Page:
I had thought that because our relationship could be filed under “it’s complicated” it would shield me in some way from grief. This did not happen. When I bought a old New Home three thread serger off Craigslist last week–a purchase I’d been considering and putting off for about ten years–and I was flying home with it, not only did I forget that she had died, but the ALS completely slipped my mind as well. Vintage sewing machines was really the only thing she was ever interested in talking to me about and I had a knack for finding the rare and valuable items that she wanted at bargain rate prices from people who didn’t know what they had. She’d always wanted a Singer Featherweight and soon she had every single vintage Singer machine she’d ever wanted and that I’d found for her. (The only thing I have never managed to find is the extension piece for the Featherweight card table. If you find one, please drop me a line.) She loved to research complete accessory lists, hard to find parts, books, giveway goodies from World’s Fairs…the list went on. She was always interested in what I had stumbled across. It was the only time she was ever really interested in anything I did, had, or thought about. When I was going home with this serger I thought, “I can’t wait to call Mom once I get home, she’s never had one, I know she won’t like it because it isn’t a Singer but I’ll bring it to their house the next time I visit and maybe she can use it to–”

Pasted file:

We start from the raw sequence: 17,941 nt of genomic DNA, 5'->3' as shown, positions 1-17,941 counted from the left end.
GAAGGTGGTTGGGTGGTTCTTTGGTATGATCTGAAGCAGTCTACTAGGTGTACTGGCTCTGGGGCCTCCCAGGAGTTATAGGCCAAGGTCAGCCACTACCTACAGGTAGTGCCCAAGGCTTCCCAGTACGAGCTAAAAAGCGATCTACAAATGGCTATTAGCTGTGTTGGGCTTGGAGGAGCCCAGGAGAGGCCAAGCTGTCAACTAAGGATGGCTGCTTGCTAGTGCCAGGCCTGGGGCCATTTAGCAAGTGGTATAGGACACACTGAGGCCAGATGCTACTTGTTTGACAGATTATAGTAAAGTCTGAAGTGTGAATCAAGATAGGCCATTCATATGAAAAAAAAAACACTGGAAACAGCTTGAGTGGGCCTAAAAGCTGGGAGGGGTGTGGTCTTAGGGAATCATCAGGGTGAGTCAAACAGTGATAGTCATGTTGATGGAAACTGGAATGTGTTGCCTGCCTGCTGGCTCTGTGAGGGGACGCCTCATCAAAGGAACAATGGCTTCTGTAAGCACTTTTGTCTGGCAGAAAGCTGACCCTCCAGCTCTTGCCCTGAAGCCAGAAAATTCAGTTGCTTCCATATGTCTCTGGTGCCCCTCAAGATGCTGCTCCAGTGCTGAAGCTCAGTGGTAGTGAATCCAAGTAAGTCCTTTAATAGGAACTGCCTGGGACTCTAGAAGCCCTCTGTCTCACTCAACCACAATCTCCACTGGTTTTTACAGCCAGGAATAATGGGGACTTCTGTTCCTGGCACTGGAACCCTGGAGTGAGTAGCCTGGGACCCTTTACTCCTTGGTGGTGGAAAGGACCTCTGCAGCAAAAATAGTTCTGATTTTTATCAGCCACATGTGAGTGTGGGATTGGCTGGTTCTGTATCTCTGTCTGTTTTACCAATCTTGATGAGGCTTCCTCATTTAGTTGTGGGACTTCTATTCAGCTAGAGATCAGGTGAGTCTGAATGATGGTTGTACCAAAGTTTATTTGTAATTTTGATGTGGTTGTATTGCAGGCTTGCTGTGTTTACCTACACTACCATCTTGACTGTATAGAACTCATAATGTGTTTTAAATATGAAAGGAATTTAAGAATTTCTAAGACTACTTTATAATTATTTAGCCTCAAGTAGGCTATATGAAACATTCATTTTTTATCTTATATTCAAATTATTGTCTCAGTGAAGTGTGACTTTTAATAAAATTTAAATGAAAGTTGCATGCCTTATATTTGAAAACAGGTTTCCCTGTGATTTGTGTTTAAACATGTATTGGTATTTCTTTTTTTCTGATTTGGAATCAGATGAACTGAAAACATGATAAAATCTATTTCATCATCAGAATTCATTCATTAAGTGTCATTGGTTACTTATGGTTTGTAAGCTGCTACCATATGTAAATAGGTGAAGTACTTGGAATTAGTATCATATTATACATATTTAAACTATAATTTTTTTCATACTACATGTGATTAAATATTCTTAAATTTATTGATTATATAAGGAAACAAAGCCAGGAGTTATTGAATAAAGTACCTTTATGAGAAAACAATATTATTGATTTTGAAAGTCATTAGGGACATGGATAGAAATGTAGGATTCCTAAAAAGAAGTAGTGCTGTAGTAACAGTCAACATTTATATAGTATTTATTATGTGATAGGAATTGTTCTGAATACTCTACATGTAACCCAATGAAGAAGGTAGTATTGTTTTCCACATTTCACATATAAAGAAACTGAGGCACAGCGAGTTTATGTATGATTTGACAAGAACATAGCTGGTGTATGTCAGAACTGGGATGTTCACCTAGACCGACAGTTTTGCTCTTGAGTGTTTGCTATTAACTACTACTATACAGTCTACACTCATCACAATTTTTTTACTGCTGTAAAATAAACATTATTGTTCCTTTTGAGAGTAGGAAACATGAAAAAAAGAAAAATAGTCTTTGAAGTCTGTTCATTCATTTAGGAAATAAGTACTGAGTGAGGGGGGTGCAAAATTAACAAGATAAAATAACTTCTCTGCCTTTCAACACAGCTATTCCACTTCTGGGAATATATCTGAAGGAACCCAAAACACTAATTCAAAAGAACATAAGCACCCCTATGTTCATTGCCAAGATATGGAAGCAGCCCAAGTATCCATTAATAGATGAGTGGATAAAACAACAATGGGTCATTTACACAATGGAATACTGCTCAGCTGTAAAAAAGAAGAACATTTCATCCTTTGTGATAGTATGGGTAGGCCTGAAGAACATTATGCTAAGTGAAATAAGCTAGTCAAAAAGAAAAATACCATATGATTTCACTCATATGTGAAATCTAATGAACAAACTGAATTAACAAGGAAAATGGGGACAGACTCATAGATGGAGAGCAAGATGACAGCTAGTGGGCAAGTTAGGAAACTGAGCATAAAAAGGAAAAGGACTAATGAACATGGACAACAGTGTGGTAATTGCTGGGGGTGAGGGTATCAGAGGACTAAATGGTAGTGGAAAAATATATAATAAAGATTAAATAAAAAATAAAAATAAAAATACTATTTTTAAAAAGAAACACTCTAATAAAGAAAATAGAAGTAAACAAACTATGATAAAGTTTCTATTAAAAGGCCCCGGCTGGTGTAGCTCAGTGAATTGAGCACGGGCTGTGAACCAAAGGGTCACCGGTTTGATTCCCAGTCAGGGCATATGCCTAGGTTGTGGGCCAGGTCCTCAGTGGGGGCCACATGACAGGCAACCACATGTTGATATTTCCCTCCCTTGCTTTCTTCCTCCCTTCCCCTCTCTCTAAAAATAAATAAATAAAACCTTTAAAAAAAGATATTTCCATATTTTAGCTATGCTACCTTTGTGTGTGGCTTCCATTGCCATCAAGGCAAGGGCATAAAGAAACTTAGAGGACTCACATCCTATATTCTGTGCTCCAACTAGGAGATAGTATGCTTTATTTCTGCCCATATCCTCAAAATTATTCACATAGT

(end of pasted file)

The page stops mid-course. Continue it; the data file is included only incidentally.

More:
I wouldn’t be talking to her about the serger, she would never know I had purchased a serger, and I was never going to be able to talk to her about identifying a mystery attachment or how to use it ever again.